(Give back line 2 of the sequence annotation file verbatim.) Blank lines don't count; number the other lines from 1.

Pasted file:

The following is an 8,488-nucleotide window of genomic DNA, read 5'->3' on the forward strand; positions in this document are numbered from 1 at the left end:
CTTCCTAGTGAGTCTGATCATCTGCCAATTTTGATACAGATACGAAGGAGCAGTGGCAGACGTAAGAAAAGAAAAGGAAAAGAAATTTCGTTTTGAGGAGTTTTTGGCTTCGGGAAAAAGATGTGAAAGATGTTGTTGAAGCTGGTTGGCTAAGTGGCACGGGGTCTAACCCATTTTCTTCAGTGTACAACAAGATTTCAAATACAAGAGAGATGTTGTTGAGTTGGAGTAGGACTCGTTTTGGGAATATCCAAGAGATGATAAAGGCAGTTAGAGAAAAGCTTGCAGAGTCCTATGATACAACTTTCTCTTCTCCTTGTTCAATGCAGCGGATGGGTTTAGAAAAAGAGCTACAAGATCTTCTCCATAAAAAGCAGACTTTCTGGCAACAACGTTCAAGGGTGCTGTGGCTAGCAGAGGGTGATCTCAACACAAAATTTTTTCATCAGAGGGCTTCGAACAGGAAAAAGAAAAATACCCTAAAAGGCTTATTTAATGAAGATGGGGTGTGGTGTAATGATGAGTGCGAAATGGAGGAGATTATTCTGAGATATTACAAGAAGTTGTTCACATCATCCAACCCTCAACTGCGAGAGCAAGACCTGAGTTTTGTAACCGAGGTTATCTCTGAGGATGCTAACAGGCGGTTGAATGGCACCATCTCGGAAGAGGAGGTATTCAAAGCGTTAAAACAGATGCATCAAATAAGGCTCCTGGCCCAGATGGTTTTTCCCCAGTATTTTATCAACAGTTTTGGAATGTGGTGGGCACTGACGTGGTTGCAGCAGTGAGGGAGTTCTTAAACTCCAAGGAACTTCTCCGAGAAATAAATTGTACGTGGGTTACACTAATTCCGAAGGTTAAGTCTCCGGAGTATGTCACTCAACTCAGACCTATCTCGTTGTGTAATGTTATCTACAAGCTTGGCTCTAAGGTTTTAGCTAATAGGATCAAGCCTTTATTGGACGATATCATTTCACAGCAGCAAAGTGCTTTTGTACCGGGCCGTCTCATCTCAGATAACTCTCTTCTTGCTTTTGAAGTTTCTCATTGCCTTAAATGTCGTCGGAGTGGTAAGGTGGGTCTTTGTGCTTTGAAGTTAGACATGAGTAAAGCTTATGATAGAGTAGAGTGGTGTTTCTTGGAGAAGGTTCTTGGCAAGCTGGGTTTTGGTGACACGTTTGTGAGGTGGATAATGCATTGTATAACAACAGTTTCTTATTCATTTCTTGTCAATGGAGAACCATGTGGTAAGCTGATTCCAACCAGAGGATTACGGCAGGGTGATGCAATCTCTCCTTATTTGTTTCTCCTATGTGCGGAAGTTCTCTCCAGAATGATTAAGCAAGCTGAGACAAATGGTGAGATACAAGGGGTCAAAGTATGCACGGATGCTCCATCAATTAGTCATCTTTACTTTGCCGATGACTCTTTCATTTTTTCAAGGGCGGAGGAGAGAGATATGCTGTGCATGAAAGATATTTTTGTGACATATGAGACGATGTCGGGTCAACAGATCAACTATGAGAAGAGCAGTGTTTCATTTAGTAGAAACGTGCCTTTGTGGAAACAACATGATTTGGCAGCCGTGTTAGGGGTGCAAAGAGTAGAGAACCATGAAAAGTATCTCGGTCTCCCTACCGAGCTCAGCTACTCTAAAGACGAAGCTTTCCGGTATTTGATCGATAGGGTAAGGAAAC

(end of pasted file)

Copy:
CTTCCTAGTGAGTCTGATCATCTGCCAATTTTGATACAGATACGAAGGAGCAGTGGCAGACGTAAGAAAAGAAAAGGAAAAGAAATTTCGTTTTGAGGAGTTTTTGGCTTCGGGAAAAAGATGTGAAAGATGTTGTTGAAGCTGGTTGGCTAAGTGGCACGGGGTCTAACCCATTTTCTTCAGTGTACAACAAGATTTCAAATACAAGAGAGATGTTGTTGAGTTGGAGTAGGACTCGTTTTGGGAATATCCAAGAGATGATAAAGGCAGTTAGAGAAAAGCTTGCAGAGTCCTATGATACAACTTTCTCTTCTCCTTGTTCAATGCAGCGGATGGGTTTAGAAAAAGAGCTACAAGATCTTCTCCATAAAAAGCAGACTTTCTGGCAACAACGTTCAAGGGTGCTGTGGCTAGCAGAGGGTGATCTCAACACAAAATTTTTTCATCAGAGGGCTTCGAACAGGAAAAAGAAAAATACCCTAAAAGGCTTATTTAATGAAGATGGGGTGTGGTGTAATGATGAGTGCGAAATGGAGGAGATTATTCTGAGATATTACAAGAAGTTGTTCACATCATCCAACCCTCAACTGCGAGAGCAAGACCTGAGTTTTGTAACCGAGGTTATCTCTGAGGATGCTAACAGGCGGTTGAATGGCACCATCTCGGAAGAGGAGGTATTCAAAGCGTTAAAACAGATGCATCAAATAAGGCTCCTGGCCCAGATGGTTTTTCCCCAGTATTTTATCAACAGTTTTGGAATGTGGTGGGCACTGACGTGGTTGCAGCAGTGAGGGAGTTCTTAAACTCCAAGGAACTTCTCCGAGAAATAAATTGTACGTGGGTTACACTAATTCCGAAGGTTAAGTCTCCGGAGTATGTCACTCAACTCAGACCTATCTCGTTGTGTAATGTTATCTACAAGCTTGGCTCTAAGGTTTTAGCTAATAGGATCAAGCCTTTATTGGACGATATCATTTCACAGCAGCAAAGTGCTTTTGTACCGGGCCGTCTCATCTCAGATAACTCTCTTCTTGCTTTTGAAGTTTCTCATTGCCTTAAATGTCGTCGGAGTGGTAAGGTGGGTCTTTGTGCTTTGAAGTTAGACATGAGTAAAGCTTATGATAGAGTAGAGTGGTGTTTCTTGGAGAAGGTTCTTGGCAAGCTGGGTTTTGGTGACACGTTTGTGAGGTGGATAATGCATTGTATAACAACAGTTTCTTATTCATTTCTTGTCAATGGAGAACCATGTGGTAAGCTGATTCCAACCAGAGGATTACGGCAGGGTGATGCAATCTCTCCTTATTTGTTTCTCCTATGTGCGGAAGTTCTCTCCAGAATGATTAAGCAAGCTGAGACAAATGGTGAGATACAAGGGGTCAAAGTATGCACGGATGCTCCATCAATTAGTCATCTTTACTTTGCCGATGACTCTTTCATTTTTTCAAGGGCGGAGGAGAGAGATATGCTGTGCATGAAAGATATTTTTGTGACATATGAGACGATGTCGGGTCAACAGATCAACTATGAGAAGAGCAGTGTTTCATTTAGTAGAAACGTGCCTTTGTGGAAACAACATGATTTGGCAGCCGTGTTAGGGGTGCAAAGAGTAGAGAACCATGAAAAGTATCTCGGTCTCCCTACCGAGCTCAGCTACTCTAAAGACGAAGCTTTCCGGTATTTGATCGATAGGGTAAGGAAAC